{"API Evangelist"}

I Am Seeing Significant Returns From Investing In Definitions Over Code When It Comes To My API Strategy

I am doing way more work on the creation of machine-readable OpenAPI Specs for APIs, indexed using machine-readable APIs.json files than I am the actual creation of APIs lately. About half of the API definitions I create are for existing APIs, with the rest of them describing APIs that should exist. With the existing APIs, in some cases, I am creating client-side code, but mostly just focusing on a well crafted API definition. When it comes to the new API designs, I am focusing on a complete API definition, but also crafting both server-side, as well as client-side code around the definition--when needed.

Even when I do craft server or client code for an API definition, the value of the code is significantly lower than the definition(s). In my mind the code is disposable. I want to be able to throw it away, and start over with anything I am building, at any point. While I have made significant ideological investments into using Linux for my OS, AWS for my compute and storage hosting, MySQL for my database, and PHP + Slim for my API deployment framework, the code that operates within this framework has to be transient. Some code might end up having a long, long life, but if a piece of code isn't generating value, and in the way, I want to either get rid of it or rewrite it to better meet the requirements.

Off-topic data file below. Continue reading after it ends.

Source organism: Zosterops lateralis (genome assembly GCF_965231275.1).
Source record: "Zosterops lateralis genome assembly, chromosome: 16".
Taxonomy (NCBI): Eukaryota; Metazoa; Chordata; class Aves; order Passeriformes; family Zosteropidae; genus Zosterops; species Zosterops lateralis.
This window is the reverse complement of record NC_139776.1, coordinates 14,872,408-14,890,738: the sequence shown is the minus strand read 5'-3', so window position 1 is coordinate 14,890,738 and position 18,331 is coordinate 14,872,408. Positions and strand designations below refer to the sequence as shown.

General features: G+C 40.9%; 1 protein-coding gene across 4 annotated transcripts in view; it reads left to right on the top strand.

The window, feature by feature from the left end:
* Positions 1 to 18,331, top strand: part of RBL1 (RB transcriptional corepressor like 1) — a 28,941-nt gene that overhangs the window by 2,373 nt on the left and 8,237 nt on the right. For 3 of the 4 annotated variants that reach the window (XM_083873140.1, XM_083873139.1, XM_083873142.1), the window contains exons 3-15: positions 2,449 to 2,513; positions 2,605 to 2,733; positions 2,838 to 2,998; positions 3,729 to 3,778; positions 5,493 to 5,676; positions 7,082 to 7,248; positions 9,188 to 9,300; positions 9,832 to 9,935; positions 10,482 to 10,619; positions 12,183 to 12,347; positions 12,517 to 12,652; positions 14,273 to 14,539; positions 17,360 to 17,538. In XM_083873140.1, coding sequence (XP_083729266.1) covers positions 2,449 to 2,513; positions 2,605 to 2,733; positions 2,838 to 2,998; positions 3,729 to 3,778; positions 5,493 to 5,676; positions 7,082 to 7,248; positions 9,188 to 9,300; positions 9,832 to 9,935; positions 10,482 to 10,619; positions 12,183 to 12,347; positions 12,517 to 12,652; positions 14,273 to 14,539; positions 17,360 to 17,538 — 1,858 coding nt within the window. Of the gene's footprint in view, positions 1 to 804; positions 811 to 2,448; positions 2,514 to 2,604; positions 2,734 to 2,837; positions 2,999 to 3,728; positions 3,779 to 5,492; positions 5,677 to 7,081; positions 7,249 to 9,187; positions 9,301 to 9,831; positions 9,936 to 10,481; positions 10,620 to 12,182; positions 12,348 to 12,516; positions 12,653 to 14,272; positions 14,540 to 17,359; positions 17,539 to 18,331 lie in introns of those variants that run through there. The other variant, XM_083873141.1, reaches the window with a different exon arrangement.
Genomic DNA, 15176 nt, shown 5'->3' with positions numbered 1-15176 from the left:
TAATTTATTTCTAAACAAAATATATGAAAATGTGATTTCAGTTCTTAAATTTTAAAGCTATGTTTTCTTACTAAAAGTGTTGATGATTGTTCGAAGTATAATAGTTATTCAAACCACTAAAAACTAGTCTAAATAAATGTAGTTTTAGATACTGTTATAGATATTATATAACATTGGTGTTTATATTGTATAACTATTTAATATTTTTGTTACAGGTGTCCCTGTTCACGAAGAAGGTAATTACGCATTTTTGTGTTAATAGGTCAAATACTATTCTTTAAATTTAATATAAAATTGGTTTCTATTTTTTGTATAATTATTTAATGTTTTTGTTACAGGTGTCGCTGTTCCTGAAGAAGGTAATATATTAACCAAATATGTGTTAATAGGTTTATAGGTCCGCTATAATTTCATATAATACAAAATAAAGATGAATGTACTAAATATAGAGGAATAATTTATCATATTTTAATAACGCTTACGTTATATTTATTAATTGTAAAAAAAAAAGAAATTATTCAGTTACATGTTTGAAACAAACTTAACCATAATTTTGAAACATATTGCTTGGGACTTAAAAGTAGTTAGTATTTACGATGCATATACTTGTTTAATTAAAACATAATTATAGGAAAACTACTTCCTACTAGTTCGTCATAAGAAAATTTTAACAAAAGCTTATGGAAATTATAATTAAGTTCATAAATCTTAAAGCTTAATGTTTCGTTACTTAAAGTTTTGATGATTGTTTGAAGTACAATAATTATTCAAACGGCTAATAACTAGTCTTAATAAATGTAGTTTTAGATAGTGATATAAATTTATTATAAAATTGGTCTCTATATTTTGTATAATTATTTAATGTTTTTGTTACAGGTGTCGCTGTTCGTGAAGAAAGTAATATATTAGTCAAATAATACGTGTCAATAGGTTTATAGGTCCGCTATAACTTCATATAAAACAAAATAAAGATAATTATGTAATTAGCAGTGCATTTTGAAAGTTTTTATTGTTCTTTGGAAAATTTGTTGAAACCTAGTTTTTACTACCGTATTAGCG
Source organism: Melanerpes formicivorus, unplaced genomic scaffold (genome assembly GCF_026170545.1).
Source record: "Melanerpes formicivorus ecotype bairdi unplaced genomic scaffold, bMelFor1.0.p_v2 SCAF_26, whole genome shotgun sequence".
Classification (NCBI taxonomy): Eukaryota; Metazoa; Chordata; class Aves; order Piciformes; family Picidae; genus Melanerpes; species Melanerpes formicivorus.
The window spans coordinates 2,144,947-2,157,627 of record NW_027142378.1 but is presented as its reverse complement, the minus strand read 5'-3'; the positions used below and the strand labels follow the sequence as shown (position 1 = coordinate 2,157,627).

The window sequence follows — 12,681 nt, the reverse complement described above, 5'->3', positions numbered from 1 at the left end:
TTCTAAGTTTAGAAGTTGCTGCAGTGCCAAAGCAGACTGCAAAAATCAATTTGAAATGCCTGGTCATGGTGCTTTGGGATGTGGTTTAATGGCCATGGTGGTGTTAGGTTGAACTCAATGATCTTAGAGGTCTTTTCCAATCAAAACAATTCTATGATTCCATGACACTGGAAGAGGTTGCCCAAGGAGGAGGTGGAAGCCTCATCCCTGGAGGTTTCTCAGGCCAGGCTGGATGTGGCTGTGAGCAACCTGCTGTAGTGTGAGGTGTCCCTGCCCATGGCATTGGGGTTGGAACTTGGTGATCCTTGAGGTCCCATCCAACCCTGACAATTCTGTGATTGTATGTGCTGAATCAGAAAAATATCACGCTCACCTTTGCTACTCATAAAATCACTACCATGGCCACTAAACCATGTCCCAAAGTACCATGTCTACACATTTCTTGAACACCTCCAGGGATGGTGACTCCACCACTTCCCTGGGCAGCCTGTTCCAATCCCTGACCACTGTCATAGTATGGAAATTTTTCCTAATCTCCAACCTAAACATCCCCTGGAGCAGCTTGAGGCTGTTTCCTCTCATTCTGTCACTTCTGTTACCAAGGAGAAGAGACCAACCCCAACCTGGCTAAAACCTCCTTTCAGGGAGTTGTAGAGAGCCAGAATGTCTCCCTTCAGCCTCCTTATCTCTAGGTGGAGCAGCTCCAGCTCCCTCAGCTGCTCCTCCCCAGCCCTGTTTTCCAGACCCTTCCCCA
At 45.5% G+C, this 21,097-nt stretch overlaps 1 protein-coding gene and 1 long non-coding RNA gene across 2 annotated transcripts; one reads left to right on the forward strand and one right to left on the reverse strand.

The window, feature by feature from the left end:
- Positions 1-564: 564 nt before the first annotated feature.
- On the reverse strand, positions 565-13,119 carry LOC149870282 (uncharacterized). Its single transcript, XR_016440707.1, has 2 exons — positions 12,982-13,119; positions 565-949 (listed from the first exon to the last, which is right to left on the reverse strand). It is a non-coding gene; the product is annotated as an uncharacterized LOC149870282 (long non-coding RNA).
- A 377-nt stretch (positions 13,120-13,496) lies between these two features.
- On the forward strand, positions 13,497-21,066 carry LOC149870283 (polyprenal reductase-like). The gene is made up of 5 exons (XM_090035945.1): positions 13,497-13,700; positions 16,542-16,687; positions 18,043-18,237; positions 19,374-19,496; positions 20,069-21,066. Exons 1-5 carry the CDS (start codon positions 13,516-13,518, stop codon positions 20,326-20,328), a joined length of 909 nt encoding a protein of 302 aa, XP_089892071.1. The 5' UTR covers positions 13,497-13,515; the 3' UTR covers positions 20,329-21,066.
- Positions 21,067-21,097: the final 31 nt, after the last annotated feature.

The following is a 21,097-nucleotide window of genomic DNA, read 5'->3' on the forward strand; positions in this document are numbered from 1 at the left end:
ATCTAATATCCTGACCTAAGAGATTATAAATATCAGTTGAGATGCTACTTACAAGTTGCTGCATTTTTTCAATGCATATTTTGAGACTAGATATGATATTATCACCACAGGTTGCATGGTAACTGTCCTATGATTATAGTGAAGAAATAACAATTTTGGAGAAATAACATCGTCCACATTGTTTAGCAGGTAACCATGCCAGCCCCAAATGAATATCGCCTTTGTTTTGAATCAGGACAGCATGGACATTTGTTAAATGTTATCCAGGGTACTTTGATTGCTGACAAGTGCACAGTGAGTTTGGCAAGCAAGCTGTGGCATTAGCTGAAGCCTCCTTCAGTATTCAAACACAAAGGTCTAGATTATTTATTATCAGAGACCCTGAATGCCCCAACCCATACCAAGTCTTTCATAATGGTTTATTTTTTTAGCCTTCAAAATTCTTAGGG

When it comes to delivering technology in my world, my investments are increasingly in the API definitions, underlying data schemas, and the data and content that is actually stored and transmitted within. The PHP, MySQL, JavaScript, CSS, and HTML is valuable, but a second class citizen to the JSON, and YAML representations of my APIs, schemas, and the valuable data and content stored. For me personally, having made significant investments in a variety of tech solutions historically, this provides me with the flexibility I need to live in the current online climate. This is something that only has been coming into focus in the last year, so I assume it will also continue to evolve in focus over the next couple of years, but I am already seeing significant returns from my investing in definitions over the code when it comes to my API strategy.